Elements of Argumentative Writing
Terms in this set (16)
A writer's position in an argument.
Counterclaim (opposing view)
Statements that address the opposing position in an argument.
To trace the outline of a writer's argument.
Ideas that support a writer's claim.
Facts, statistics, anecdotes, quotations and examples used to provide support for reasons presented in an argument.
To mention or quote a passage, author, person as evidence that supports the reasons you present in an argument.
To describe what a citation says and how it supports a reason in an argument.
To judge or assess
To examine a piece of writing to determine the essential parts and how they work together.
To combine evidence from different written works into one essay.
Your hook, background information, and thesis statement/claim.
Capture the interest of the reader and set the tone for your essay.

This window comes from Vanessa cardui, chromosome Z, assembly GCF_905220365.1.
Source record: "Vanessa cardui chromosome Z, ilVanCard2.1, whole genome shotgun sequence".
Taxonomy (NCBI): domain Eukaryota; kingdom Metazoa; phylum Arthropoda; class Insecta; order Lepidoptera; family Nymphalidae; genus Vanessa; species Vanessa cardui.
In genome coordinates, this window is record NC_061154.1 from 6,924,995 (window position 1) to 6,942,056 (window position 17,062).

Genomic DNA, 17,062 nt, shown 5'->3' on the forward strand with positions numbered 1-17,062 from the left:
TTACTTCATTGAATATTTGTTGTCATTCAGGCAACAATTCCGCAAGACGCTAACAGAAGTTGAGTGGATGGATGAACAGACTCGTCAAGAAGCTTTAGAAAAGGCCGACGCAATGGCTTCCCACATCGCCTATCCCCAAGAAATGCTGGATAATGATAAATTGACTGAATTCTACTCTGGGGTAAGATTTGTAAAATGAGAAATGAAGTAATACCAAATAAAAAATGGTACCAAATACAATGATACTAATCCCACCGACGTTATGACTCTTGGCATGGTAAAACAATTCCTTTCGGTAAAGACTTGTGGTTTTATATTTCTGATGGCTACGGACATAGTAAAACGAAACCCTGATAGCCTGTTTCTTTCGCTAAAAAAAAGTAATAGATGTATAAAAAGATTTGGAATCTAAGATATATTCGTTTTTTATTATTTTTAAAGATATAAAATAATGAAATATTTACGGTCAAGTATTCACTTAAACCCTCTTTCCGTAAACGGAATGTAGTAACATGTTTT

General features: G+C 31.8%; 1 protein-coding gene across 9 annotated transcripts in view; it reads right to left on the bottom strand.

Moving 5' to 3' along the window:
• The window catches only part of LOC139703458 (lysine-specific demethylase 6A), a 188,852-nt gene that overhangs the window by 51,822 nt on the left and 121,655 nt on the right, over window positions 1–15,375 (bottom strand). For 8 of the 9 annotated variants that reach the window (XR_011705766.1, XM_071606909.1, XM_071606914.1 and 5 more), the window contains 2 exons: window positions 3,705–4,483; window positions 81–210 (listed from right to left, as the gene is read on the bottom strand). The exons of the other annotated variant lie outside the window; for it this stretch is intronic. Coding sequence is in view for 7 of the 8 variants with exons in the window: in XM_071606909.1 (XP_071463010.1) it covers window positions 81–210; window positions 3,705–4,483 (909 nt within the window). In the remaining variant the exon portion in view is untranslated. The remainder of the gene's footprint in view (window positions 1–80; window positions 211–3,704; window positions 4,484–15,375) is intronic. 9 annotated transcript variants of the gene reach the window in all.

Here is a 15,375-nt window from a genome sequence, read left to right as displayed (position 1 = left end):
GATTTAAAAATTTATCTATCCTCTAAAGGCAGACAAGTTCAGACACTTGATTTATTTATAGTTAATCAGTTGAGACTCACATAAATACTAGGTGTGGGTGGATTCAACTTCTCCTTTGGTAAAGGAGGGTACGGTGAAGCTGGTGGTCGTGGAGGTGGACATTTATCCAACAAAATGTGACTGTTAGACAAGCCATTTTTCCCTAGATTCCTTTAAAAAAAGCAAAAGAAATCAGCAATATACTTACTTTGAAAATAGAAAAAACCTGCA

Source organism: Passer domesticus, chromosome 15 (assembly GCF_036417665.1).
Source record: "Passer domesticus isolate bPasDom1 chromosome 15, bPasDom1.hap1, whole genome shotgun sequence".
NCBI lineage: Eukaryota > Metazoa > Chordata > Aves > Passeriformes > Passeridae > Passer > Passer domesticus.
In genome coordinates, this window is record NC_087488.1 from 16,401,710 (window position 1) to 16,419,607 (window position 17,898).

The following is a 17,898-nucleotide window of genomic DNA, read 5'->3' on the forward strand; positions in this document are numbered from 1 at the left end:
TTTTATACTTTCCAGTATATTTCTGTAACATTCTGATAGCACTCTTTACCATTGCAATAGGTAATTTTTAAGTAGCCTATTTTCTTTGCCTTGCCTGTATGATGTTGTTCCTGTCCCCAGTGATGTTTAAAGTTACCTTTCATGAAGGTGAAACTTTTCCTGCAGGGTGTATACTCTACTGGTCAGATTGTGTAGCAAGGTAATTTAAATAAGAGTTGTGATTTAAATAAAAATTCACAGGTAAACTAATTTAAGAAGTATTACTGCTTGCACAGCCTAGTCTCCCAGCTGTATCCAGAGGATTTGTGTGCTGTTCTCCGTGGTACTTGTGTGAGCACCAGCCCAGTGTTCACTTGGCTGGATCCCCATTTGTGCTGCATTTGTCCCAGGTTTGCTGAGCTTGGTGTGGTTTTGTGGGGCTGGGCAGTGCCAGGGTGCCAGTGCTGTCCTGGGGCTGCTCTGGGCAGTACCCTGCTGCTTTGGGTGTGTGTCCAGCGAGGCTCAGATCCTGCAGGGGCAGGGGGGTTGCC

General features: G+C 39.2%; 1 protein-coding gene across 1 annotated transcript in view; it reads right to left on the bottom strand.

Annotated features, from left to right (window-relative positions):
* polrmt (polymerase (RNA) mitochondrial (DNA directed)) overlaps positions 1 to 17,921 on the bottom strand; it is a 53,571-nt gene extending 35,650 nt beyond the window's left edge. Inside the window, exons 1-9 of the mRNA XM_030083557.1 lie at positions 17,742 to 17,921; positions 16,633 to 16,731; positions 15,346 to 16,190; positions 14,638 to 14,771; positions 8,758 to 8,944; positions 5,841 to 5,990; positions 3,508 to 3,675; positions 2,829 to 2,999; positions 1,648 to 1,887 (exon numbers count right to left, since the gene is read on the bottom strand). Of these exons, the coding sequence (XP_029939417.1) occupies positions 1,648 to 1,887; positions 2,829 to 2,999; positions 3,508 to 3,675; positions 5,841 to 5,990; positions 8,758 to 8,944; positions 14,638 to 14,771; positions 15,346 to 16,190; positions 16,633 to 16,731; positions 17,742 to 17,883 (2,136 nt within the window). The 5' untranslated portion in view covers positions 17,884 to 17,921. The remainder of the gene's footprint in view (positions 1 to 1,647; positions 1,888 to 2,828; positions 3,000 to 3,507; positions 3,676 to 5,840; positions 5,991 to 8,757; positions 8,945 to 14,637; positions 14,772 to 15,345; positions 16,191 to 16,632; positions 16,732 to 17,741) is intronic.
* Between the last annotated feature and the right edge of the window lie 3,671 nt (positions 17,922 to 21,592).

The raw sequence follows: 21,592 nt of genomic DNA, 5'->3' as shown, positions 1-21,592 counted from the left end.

What your essay will prove. This will be the last sentence in your introduction. It includes your claim and the two main points you will use to support your claim.
A topic sentence that presents a reason to support the claim. Evidence, an explanation of the evidence, a counterclaim and rebuttal and a sentence that links the the reason back to the claim.
Paraphrase thesis/claim, summarize supporting points, and end with a call to action and/or an emotional appeal. The last thing a reader reads is the first thing he/she remembers. End your essay with a bang!
Facts, numbers, and information that can be very convincing when used in an argument.
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